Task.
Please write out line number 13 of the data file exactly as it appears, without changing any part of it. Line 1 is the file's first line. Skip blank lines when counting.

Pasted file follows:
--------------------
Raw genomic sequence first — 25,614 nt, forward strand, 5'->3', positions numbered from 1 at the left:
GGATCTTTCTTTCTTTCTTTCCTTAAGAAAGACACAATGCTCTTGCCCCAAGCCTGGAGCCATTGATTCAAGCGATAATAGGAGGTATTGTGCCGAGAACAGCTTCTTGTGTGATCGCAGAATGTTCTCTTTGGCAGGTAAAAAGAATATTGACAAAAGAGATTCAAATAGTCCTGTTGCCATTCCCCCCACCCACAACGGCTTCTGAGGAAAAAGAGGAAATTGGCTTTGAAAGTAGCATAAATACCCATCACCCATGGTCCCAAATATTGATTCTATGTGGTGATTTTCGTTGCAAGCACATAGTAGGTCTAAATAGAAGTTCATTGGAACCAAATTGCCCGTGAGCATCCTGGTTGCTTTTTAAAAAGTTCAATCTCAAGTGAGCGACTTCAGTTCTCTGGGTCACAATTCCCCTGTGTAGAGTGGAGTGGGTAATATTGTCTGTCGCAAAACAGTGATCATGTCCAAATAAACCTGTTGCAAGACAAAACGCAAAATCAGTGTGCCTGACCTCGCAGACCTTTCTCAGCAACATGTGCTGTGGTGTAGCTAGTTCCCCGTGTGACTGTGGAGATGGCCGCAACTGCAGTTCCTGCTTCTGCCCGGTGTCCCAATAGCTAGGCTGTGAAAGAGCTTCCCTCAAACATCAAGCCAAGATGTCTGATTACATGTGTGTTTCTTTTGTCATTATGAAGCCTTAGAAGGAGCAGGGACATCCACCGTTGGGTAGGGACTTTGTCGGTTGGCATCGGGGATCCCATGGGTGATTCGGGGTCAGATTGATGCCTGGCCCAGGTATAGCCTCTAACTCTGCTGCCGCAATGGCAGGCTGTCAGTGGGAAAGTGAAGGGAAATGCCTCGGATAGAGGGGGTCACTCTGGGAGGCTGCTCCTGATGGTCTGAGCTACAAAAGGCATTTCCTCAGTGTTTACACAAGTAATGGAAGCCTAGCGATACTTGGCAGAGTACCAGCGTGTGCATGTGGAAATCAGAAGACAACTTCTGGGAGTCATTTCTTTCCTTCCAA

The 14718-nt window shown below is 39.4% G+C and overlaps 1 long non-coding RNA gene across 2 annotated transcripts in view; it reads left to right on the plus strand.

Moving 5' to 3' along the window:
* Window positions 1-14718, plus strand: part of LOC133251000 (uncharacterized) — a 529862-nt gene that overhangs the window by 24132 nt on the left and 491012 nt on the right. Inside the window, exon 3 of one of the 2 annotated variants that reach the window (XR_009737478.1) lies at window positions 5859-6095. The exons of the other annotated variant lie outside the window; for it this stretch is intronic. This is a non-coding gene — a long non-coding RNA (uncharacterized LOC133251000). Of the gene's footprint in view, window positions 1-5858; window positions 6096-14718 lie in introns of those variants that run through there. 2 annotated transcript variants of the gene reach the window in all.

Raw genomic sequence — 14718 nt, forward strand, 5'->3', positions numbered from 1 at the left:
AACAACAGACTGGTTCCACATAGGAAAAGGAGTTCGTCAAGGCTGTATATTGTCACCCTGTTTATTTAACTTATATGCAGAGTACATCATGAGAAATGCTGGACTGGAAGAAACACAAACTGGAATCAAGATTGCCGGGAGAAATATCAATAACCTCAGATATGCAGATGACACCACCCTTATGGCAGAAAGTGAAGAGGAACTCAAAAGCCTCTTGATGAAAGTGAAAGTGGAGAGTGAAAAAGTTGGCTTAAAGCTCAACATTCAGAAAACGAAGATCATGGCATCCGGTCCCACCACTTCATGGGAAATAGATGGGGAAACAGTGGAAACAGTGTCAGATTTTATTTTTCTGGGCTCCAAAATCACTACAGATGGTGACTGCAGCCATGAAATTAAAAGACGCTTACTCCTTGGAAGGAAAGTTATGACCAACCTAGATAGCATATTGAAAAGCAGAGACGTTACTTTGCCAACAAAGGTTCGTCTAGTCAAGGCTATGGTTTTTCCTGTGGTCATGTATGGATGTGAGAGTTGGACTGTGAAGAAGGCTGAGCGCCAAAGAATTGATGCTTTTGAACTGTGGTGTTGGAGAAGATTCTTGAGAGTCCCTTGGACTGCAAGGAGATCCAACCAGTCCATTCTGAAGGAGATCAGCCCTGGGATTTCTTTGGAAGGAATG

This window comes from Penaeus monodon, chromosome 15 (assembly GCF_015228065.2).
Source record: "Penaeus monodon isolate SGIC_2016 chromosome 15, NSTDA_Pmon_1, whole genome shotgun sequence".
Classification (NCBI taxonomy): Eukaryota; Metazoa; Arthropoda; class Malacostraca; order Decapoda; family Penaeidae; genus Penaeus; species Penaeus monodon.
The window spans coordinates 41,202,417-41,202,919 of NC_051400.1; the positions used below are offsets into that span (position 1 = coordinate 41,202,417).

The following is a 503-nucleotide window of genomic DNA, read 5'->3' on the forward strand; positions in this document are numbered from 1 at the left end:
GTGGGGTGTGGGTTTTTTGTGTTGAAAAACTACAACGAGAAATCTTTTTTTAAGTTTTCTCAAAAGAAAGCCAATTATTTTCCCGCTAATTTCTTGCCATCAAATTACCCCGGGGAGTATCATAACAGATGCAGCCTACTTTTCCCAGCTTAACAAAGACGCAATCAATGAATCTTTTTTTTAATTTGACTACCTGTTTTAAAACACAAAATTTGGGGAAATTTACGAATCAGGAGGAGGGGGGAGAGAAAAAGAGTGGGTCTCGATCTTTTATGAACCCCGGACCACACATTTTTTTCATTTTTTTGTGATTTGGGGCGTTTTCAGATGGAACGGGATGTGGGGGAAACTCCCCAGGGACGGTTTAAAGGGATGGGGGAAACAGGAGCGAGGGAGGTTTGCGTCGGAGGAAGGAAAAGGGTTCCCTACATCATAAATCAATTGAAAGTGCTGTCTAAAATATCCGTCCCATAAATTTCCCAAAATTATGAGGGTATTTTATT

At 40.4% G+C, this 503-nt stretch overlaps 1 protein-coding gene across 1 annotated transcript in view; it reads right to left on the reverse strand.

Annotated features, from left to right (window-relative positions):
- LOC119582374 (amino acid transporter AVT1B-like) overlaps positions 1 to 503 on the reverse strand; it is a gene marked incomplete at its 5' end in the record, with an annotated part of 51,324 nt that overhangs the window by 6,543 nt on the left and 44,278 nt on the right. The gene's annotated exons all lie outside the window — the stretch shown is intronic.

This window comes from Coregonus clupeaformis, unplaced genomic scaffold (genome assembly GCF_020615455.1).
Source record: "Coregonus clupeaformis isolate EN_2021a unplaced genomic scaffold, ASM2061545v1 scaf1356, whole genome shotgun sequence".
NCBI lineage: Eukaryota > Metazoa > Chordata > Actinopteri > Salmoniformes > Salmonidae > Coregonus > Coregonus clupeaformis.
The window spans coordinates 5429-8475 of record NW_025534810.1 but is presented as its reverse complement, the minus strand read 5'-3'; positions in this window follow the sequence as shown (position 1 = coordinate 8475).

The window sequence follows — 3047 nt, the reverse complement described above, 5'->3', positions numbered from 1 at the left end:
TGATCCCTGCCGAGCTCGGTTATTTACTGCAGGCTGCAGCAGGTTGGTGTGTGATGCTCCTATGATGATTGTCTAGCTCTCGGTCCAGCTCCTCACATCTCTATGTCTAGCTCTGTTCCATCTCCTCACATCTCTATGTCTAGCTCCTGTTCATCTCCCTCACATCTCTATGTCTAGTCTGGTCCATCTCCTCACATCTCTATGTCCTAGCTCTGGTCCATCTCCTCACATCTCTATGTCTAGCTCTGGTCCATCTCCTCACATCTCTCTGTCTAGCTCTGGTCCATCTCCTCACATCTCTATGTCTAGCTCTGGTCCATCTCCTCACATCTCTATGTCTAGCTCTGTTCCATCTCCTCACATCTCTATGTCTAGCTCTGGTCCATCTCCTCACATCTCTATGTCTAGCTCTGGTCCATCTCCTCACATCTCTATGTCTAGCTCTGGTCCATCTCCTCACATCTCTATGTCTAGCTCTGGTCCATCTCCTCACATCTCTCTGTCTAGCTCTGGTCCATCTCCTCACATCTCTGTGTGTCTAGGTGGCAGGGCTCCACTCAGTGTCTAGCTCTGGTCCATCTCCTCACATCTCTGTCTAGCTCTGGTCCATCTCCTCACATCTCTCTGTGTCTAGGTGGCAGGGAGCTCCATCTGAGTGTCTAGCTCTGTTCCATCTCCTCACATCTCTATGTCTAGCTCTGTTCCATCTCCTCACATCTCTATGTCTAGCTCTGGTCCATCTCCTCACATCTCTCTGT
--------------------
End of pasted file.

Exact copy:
GTGGGGTGTGGGTTTTTTGTGTTGAAAAACTACAACGAGAAATCTTTTTTTAAGTTTTCTCAAAAGAAAGCCAATTATTTTCCCGCTAATTTCTTGCCATCAAATTACCCCGGGGAGTATCATAACAGATGCAGCCTACTTTTCCCAGCTTAACAAAGACGCAATCAATGAATCTTTTTTTTAATTTGACTACCTGTTTTAAAACACAAAATTTGGGGAAATTTACGAATCAGGAGGAGGGGGGAGAGAAAAAGAGTGGGTCTCGATCTTTTATGAACCCCGGACCACACATTTTTTTCATTTTTTTGTGATTTGGGGCGTTTTCAGATGGAACGGGATGTGGGGGAAACTCCCCAGGGACGGTTTAAAGGGATGGGGGAAACAGGAGCGAGGGAGGTTTGCGTCGGAGGAAGGAAAAGGGTTCCCTACATCATAAATCAATTGAAAGTGCTGTCTAAAATATCCGTCCCATAAATTTCCCAAAATTATGAGGGTATTTTATT